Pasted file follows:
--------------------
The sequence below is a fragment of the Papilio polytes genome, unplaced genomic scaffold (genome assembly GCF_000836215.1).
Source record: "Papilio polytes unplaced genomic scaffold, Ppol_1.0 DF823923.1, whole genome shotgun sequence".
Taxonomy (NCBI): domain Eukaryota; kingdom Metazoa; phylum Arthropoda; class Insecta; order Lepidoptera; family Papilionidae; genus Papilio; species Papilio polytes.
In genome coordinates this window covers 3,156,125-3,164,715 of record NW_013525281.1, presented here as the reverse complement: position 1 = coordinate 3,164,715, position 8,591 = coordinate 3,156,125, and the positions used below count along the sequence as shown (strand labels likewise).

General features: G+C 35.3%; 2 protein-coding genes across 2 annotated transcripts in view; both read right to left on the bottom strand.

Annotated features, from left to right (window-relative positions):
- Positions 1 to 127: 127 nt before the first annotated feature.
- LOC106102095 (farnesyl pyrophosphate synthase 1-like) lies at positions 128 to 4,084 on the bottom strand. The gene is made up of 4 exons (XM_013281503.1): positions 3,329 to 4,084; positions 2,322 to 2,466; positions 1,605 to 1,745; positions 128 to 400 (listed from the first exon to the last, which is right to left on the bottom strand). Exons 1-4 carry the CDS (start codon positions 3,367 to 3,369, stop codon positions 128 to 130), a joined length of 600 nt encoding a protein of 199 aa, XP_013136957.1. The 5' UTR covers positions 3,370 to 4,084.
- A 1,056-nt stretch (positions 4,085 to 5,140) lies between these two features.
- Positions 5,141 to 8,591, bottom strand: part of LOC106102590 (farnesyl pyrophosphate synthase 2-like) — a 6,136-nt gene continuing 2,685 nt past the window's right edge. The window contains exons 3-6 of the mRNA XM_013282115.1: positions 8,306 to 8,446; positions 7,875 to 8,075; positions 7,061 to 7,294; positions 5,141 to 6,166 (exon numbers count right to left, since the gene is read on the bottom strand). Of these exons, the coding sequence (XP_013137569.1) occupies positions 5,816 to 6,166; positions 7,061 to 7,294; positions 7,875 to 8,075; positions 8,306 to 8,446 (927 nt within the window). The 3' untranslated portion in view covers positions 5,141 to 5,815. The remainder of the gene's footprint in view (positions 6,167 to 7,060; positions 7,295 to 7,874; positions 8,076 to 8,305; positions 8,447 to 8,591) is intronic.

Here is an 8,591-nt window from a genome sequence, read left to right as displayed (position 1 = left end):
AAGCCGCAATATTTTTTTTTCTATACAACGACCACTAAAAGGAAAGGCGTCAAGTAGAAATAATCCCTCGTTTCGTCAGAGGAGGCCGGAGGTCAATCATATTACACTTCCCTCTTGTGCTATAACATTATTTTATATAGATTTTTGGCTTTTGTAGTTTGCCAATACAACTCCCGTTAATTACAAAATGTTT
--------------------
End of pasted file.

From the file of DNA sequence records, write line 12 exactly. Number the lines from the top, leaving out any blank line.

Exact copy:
AAGCCGCAATATTTTTTTTTCTATACAACGACCACTAAAAGGAAAGGCGTCAAGTAGAAATAATCCCTCGTTTCGTCAGAGGAGGCCGGAGGTCAATCATATTACACTTCCCTCTTGTGCTATAACATTATTTTATATAGATTTTTGGCTTTTGTAGTTTGCCAATACAACTCCCGTTAATTACAAAATGTTT